China’s economy causes slump in seafood imports from this country
U.S. seafood exports to China are down 10 percent on the same period last year, in part due to China's slowing economy, according to a U.S. Department of Agriculture official in China.
Whereas U.S. seafood imports into mainland China are down both in volume and value terms, there has however been a modest increase in prices, according to Bruce Zanin, director of the seafood section of the U.S. Department of Agriculture (USDA) office in Beijing. The USDA flew eight buyers from Beijing to the ongoing Seafood Expo Asia in Hong Kong where they met with U.S. seafood firms, including a delegation from southern states put together by the Southern United States Trade Association.
On a more hopeful note, meanwhile, recent problems over certifications for U.S. exporters to China look set to be resolved. “We are on our way to a normal situation,” said Zanin, who explained how a group of Chinese officials from the General Administration of Quality Supervision, Inspection and Quarantine (AQSIQ) were recently in the U.S. touring the northeast and northwest. Zanin explained the problems emerged because a unit of AQSIQ, the Certification and Accreditation Administration (CNCA) has been “going through a process of registering exporters and exported products.”
Slower economic growth in China is behind the fall in imports in 2015, Zanin believed. Still, China remains a growing market with huge buying power. Even though the United States struggles to supply the massive volume requirements of the Chinese market it’s vital to keep up with new products and new marketing methods, said Zanin. “For instance, a group from the wholesale market in Beijing are trying to put together a consortium which will enable them to collectively import seafood from the U.S. at worthwhile prices,” he explained.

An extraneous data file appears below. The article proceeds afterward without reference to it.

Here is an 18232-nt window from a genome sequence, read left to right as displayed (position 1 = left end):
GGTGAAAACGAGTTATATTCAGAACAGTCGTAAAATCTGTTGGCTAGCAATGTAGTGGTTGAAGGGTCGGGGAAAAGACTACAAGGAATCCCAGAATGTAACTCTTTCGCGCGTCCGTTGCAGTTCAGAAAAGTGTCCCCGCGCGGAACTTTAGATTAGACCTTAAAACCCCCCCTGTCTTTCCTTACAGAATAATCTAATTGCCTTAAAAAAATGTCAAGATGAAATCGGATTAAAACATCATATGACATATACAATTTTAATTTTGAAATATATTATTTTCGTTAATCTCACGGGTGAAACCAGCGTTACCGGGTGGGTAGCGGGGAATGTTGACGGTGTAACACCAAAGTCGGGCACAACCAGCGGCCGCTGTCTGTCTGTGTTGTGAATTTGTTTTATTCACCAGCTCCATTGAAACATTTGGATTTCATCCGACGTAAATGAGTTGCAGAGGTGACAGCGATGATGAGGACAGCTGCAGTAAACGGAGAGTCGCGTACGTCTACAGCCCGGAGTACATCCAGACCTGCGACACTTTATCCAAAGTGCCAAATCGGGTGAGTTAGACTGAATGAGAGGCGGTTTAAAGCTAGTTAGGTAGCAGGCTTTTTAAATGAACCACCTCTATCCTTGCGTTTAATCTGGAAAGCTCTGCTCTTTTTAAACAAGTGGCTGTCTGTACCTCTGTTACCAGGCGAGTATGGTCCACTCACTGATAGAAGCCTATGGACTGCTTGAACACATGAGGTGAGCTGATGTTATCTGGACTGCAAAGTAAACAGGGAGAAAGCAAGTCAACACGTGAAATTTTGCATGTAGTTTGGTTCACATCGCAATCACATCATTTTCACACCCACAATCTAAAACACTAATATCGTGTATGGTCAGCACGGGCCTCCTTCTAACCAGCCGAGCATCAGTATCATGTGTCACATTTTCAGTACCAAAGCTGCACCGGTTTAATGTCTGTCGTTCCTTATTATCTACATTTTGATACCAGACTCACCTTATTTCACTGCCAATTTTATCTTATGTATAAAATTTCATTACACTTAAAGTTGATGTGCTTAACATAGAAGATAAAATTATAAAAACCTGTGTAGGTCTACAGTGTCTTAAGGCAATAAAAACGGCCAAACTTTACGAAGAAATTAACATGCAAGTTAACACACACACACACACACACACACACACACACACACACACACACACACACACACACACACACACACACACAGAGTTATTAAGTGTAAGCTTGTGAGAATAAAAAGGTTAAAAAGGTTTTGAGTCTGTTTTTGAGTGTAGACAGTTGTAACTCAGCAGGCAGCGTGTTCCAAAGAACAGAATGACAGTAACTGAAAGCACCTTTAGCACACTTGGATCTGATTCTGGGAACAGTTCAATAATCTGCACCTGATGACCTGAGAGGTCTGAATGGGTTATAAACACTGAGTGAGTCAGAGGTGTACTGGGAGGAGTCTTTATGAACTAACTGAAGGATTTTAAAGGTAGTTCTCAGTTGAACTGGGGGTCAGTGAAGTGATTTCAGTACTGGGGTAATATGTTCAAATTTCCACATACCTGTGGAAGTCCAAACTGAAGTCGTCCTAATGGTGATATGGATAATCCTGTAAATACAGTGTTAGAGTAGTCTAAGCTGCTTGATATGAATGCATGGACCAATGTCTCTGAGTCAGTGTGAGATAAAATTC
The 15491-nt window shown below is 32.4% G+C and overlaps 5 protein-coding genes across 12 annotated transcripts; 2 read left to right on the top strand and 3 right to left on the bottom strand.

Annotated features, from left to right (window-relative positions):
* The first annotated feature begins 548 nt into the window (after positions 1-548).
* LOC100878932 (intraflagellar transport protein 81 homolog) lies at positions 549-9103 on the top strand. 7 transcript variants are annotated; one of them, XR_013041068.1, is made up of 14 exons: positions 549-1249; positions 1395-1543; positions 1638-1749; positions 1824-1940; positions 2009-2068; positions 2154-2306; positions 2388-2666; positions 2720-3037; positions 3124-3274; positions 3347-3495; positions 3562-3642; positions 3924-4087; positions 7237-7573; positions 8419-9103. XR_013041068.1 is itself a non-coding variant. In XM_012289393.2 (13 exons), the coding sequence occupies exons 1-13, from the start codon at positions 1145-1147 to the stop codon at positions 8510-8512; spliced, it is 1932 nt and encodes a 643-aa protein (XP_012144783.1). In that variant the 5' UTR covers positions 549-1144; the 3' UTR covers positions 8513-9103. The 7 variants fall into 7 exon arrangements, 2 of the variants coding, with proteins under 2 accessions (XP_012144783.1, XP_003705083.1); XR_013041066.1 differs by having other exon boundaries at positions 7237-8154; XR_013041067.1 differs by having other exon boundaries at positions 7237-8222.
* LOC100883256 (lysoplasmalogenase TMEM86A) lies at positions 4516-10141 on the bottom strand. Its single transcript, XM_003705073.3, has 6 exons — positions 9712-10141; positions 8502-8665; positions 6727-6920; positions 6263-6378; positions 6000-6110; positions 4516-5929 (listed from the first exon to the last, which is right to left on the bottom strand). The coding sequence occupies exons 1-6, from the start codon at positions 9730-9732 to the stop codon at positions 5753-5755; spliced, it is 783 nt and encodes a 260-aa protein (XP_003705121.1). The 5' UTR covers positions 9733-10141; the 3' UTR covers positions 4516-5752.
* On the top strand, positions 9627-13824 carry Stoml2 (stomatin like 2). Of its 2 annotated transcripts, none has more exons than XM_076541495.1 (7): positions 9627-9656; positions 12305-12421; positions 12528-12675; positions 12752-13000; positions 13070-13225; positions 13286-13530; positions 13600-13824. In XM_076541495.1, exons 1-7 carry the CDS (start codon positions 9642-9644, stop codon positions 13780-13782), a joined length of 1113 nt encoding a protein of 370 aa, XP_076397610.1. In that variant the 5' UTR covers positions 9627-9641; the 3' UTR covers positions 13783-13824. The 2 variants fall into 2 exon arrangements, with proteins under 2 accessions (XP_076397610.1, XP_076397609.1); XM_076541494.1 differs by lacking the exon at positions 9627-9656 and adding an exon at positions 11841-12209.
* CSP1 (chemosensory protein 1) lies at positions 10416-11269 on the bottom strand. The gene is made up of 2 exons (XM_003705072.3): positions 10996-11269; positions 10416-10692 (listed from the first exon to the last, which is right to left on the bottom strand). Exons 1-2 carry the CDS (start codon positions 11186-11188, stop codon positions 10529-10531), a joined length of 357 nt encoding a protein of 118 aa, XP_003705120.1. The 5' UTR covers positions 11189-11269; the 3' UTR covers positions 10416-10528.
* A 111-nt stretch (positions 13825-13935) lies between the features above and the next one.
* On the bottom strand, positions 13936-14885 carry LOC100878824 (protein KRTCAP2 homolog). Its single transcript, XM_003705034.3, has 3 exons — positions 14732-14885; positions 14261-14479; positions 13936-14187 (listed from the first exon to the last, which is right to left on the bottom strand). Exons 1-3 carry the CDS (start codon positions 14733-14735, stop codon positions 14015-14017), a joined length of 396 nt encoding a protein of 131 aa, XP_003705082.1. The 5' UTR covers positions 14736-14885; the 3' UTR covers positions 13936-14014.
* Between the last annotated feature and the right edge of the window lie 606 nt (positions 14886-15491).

China meanwhile may soon find itself paying more for U.S. crustaceans. While the United States accounts for 55 percent of global lobster supply there is likely to be a tightening of volume in the coming year, driving up prices. “In 2015 we are going back to a normal catch,” explained Tom Keegan, CEO of Cozy Harbor, a Maine-based lobster processor and exporter exhibiting in Hong Kong. “We have benefitted from record catches at the same time as Asian demand increased so we were able to supply that demand … but we expect availability will be tighter in the coming year.”